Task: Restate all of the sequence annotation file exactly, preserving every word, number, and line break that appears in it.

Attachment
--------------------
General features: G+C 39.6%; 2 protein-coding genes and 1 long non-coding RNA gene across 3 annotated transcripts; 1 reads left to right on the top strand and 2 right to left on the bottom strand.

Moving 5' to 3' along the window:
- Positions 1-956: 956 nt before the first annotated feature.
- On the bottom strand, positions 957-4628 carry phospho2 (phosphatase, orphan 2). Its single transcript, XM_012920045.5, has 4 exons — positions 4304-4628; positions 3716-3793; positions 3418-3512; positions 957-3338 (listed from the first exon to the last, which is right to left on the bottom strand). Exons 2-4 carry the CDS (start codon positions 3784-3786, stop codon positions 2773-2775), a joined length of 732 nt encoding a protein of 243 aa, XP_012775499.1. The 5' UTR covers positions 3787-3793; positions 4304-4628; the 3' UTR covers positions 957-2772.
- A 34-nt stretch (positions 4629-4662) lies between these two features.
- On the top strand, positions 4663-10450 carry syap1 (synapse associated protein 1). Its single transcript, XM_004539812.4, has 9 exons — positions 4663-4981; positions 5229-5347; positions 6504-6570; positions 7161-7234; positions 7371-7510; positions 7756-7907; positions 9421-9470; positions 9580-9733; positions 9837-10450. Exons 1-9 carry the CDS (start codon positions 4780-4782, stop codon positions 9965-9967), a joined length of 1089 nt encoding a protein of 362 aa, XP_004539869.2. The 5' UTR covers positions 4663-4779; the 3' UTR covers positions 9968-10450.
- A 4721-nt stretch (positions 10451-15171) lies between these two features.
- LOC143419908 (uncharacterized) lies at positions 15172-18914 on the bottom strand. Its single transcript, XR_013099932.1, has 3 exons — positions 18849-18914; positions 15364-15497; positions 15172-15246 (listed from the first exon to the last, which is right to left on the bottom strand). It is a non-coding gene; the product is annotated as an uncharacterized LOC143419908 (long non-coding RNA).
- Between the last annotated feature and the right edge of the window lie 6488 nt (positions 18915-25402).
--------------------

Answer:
General features: G+C 39.6%; 2 protein-coding genes and 1 long non-coding RNA gene across 3 annotated transcripts; 1 reads left to right on the top strand and 2 right to left on the bottom strand.

Moving 5' to 3' along the window:
- Positions 1-956: 956 nt before the first annotated feature.
- On the bottom strand, positions 957-4628 carry phospho2 (phosphatase, orphan 2). Its single transcript, XM_012920045.5, has 4 exons — positions 4304-4628; positions 3716-3793; positions 3418-3512; positions 957-3338 (listed from the first exon to the last, which is right to left on the bottom strand). Exons 2-4 carry the CDS (start codon positions 3784-3786, stop codon positions 2773-2775), a joined length of 732 nt encoding a protein of 243 aa, XP_012775499.1. The 5' UTR covers positions 3787-3793; positions 4304-4628; the 3' UTR covers positions 957-2772.
- A 34-nt stretch (positions 4629-4662) lies between these two features.
- On the top strand, positions 4663-10450 carry syap1 (synapse associated protein 1). Its single transcript, XM_004539812.4, has 9 exons — positions 4663-4981; positions 5229-5347; positions 6504-6570; positions 7161-7234; positions 7371-7510; positions 7756-7907; positions 9421-9470; positions 9580-9733; positions 9837-10450. Exons 1-9 carry the CDS (start codon positions 4780-4782, stop codon positions 9965-9967), a joined length of 1089 nt encoding a protein of 362 aa, XP_004539869.2. The 5' UTR covers positions 4663-4779; the 3' UTR covers positions 9968-10450.
- A 4721-nt stretch (positions 10451-15171) lies between these two features.
- LOC143419908 (uncharacterized) lies at positions 15172-18914 on the bottom strand. Its single transcript, XR_013099932.1, has 3 exons — positions 18849-18914; positions 15364-15497; positions 15172-15246 (listed from the first exon to the last, which is right to left on the bottom strand). It is a non-coding gene; the product is annotated as an uncharacterized LOC143419908 (long non-coding RNA).
- Between the last annotated feature and the right edge of the window lie 6488 nt (positions 18915-25402).